The 2018 election included a Florida ballot initiative to restore felons' voting rights (with the exception of convicted murderers and sexual offenders): the 1.4 million Americans who will get their votes restored today as a consequence are the largest cohort of Americans to get access to the ballot since women's sufferage in 1920.
The restoration of voting rights for felons is an important step in reversing the electoral suppression practiced by Republicans as part of their election-stealing tactics, which range from dark money spending to poll-taxes to gerrymandering and beyond.
97% of people who are indicted by a Federal grand jury plead guilty. That is not because US prosecutors are in possession of psychic powers that help them to solely indict guilty people: it's because the combination of inhumane prison conditions, resource-starved public defenders, farcically long prison sentences, and the proliferation of jailable offenses. If a prosecutor decides you're guilty, he'll get you indicted like a ham sandwich, charge you with a long list of felonies, threaten you with centuries of prison time in a medieval-torture-grade federal pen, stick you with an inattentive, underpaid public defender, and then offer you a plea deal (which your PD will endorse).
The ability to plead innocent is a privilege, a function of the wealth of the accused. Whiteness is also correlated with wealth in America, and banning felons from voting is mostly a way of banning Black and brown people from voting.
Florida's voting restoration ballot initiative was incredibly explicit: it restores votes today, without any need for further work from the legislature. Still, the Republican governor and Secretary of State are proposing to illegally delay the restoration of voting rights, insisting — nonsensically — that the state legislature needs to approve the initiative before proceeding.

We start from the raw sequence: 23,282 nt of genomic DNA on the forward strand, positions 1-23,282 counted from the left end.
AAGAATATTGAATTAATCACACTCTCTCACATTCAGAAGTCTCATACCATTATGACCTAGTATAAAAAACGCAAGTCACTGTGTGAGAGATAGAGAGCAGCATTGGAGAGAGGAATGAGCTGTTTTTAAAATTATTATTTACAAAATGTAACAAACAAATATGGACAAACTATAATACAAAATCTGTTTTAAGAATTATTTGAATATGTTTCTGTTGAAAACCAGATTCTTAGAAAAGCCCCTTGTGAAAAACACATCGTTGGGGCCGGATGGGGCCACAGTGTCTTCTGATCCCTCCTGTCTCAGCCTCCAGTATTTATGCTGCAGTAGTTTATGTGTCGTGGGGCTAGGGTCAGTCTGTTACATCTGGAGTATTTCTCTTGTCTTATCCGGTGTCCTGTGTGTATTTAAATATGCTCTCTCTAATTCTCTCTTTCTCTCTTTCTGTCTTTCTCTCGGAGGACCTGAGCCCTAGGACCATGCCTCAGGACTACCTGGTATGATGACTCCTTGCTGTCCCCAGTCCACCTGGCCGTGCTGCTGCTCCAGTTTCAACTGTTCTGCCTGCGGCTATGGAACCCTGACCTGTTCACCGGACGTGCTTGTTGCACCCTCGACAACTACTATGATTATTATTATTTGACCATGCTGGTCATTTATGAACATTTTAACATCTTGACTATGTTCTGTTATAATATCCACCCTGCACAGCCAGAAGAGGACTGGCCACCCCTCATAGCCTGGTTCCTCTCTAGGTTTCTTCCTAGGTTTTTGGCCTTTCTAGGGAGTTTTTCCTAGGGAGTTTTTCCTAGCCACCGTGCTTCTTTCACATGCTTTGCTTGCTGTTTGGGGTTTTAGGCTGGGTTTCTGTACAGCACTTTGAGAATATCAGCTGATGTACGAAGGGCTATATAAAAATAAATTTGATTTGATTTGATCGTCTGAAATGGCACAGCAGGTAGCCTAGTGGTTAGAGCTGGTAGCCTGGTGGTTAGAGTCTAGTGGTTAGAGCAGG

There are local elections scheduled for February, before the next legislative sitting, and by slow-walking this, Florida Republicans can deal out one more Jim Crow-style fuck you to the Black people of Florida.
DeSantis, who opposed the amendment during the campaign, indicated that its implementation would be delayed until lawmakers can write it into law during the next legislative session. "They're going to be able to do that in March," he told the Palm Beach Post. Some local elections in Florida are scheduled for as early as February, before the next legislature meets.
DeSantis's comments followed slow-walking on the amendment by other state officials, like Ken Detzner, the Republican secretary of state, who indicated in December that he believed the ballot language was unclear and would require state legislators' review. "We need to get some direction from them as far as implementation and definitions — all the kind of things that the supervisors were asking," Detzner said then. "It would be inappropriate for us to charge off without direction from them."
Lack of direction from the state department — and from exiting Gov. Rick Scott — also led to confusion among election officials across the state, with the Division of Elections director saying that "the state is putting a pause button on our felon identification files . … We need this time to research it, to be sure we are providing the appropriate guidance."
1.4 Million Floridians Get Their Voting Rights Back Today, Whether Republicans Like It or Not [Alice Speri/The Intercept]